Ditch Those Built-in Arrays for C++ Containers

Updated: 20190506

In June I introduced you to the C++ containers std::vector and std::array. You should ditch your standard built-in arrays for these container types.

I expect most readers of this article to be familiar with the basics of C-style arrays. I will only be providing a brief summary of built-in array features and pitfalls.

Built-in Arrays

There are a few ways to create built-in arrays. We could declare a static array of a specific size:

int x[256];

Or we could declare an array and size it to the initialized data:

const char str[] = 'This is a string";

We can also use a pointer and dynamically allocate memory with new or malloc:

int * arr = static_cast<int*>(malloc(256 * sizeof(int)));

Each of these forms allows us to access individual elements with the [] operator:

int t = x[28];
arr[0] = t;

You'll note that this same syntax applies to all pointers, and this leads us to one of the primary problems with built-in arrays: they are just dressed up pointers. You must always keep these facts in mind when using built-in arrays:

  • When arrays are passed into functions, they decay into a simple pointer
  • Built-in arrays and pointers provide no bounds checking. The [] operator will allow you to write to any offset you want.
  • You must keep track of array size separately
    • sizeof() only returns the correct size for statically allocated arrays when used in the same context you allocated them in
    • Do you keep track of size in bytes or elements? Will you remember the correct interpretation throughout your entire call chain?
  • You must supply the size as an argument to functions which require array input
  • You must remember whether your array is statically or dynamically allocated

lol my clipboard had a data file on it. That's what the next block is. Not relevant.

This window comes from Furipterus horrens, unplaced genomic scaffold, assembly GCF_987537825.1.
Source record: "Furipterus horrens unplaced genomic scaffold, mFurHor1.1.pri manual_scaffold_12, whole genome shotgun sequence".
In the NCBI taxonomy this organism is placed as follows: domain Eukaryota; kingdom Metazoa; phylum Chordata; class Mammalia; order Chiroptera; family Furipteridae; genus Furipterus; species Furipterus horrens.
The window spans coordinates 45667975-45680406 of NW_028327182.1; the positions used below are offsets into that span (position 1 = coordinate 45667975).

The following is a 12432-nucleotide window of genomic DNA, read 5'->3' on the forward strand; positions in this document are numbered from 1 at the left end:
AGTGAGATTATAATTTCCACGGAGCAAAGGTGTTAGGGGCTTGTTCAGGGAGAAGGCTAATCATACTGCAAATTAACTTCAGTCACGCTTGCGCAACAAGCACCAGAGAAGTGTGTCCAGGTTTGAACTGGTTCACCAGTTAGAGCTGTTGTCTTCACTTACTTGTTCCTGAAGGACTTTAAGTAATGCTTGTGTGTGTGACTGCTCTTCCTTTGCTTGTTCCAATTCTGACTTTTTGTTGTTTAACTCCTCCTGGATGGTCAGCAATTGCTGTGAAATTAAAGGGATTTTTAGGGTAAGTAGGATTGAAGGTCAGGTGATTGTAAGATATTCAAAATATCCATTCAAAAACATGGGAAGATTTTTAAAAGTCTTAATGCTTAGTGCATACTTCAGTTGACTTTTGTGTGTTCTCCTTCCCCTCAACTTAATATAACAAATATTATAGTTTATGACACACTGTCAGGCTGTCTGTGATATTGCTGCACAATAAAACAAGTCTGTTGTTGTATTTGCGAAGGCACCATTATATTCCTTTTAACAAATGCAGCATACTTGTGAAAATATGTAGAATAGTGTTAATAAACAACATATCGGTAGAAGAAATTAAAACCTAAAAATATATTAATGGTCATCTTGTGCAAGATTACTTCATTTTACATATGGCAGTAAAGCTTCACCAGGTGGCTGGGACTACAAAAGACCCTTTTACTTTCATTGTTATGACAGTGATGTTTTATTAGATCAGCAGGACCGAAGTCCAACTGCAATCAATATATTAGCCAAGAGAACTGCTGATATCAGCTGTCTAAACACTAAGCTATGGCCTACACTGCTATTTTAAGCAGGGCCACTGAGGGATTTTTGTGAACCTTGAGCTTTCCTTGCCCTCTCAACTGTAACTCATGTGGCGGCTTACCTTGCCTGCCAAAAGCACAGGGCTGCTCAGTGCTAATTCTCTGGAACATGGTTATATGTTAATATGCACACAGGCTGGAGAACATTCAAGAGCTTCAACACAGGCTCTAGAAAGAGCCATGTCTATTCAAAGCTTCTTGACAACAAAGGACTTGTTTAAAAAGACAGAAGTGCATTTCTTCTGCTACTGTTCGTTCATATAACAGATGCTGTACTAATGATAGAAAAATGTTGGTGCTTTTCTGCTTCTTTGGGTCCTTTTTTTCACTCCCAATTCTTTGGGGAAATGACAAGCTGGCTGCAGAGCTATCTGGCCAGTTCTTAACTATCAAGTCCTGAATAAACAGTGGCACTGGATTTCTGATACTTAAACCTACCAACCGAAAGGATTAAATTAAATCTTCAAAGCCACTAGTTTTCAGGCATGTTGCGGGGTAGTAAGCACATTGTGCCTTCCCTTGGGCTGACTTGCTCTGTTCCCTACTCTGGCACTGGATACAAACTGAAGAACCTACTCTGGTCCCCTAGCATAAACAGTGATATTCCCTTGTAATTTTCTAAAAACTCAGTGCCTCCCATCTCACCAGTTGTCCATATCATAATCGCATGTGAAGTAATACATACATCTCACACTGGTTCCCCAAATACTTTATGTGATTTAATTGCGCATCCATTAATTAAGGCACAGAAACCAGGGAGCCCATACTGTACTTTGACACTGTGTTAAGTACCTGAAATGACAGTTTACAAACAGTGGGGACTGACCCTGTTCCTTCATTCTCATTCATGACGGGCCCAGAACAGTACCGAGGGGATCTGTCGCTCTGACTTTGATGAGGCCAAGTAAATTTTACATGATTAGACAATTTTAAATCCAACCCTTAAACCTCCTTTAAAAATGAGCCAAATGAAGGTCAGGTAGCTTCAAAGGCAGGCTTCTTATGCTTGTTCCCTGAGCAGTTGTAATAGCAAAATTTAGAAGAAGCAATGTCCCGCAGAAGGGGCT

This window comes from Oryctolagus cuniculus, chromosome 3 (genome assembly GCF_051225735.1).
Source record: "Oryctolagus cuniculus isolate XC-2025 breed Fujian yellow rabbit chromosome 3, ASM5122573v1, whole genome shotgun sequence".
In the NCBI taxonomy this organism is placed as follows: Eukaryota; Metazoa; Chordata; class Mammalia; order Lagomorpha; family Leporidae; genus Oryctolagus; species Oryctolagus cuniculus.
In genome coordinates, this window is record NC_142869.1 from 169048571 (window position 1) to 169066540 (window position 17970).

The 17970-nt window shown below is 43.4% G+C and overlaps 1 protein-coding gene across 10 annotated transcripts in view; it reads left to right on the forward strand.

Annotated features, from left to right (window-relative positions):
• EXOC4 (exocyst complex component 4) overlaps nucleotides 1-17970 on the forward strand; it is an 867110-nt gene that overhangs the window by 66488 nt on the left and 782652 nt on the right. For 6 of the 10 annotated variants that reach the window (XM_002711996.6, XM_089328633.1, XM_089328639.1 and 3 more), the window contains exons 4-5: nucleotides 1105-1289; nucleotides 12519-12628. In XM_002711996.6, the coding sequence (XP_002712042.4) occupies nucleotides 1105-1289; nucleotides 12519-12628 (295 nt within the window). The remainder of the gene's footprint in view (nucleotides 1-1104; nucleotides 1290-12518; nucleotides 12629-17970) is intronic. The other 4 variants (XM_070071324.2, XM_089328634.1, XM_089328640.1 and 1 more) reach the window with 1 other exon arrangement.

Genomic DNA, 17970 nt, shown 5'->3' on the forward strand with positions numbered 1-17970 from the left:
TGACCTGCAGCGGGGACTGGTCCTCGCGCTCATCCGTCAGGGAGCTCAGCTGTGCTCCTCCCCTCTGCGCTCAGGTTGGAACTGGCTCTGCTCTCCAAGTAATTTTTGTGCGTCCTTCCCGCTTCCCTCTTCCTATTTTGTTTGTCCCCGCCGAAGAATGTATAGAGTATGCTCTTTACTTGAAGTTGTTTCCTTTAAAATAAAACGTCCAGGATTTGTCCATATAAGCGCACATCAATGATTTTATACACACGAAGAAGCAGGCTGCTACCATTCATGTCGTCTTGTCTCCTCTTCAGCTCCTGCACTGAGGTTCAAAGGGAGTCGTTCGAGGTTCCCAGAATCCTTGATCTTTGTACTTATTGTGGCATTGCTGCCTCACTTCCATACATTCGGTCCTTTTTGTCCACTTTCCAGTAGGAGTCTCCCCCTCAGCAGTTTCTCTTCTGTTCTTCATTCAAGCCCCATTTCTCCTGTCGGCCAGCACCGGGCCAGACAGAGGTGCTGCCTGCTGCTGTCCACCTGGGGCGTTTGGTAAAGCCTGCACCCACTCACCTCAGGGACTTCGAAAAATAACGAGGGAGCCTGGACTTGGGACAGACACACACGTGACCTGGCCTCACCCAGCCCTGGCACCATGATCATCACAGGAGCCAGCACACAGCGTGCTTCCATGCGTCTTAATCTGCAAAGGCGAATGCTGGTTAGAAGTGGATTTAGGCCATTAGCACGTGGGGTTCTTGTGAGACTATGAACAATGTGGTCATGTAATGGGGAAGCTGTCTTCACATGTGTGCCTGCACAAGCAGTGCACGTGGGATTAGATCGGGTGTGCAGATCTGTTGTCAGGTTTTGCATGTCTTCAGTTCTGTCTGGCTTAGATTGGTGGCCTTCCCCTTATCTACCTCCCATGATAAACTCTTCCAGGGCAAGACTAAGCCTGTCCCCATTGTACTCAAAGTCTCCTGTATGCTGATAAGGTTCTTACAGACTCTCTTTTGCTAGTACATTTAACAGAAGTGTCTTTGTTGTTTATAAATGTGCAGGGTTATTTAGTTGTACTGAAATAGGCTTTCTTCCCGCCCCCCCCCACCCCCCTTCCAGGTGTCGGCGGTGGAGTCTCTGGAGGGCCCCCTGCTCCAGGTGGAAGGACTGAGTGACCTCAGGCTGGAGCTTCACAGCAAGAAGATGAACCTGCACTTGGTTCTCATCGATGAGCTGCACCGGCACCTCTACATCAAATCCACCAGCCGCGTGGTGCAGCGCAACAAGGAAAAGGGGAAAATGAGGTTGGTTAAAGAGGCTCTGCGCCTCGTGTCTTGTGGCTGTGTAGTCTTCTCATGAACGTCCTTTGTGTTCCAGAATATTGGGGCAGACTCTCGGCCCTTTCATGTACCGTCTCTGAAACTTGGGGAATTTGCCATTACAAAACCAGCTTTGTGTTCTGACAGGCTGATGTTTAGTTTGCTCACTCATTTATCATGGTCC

• You must remember to free your dynamically allocated arrays

That's a pretty significant list of overhead that we need to manage and keep in mind. Unfortunately, many of these details are easy to forget. Even minor mistakes, like indexing an array past its bounds, forgetting to free memory, or misinterpreting the output of sizeof(), can have catastrophic effects on your program. In their worst form, array usage bugs also result in serious security issues.

Since C does not provide templating, the idea of building an array manager or container structure is not terribly appealing: a new implementation is required for each array type you want to manage. Yuck!

Advantages of Using C++ Containers

C++ containers like std::array and std::vector become very appealing when viewed in the context of built-in array deficiencies. There are many benefits to using C++ containers over built-in arrays:

  • The container automatically keeps track of size for you.
    • The size is always specified as number of elements.
  • Containers don't automatically decay into pointers
    • You can access the data pointer for interoperability with APIs expecting pointers
  • Containers give you the option of using bounds checking with data accesses (or not!)
  • You can utilize design patterns such as Scope Bound Resource Management (SBRM) to write cleaner functions and reduce the chance that you will forget to free dynamically allocated memory
  • Containers utilize a common interface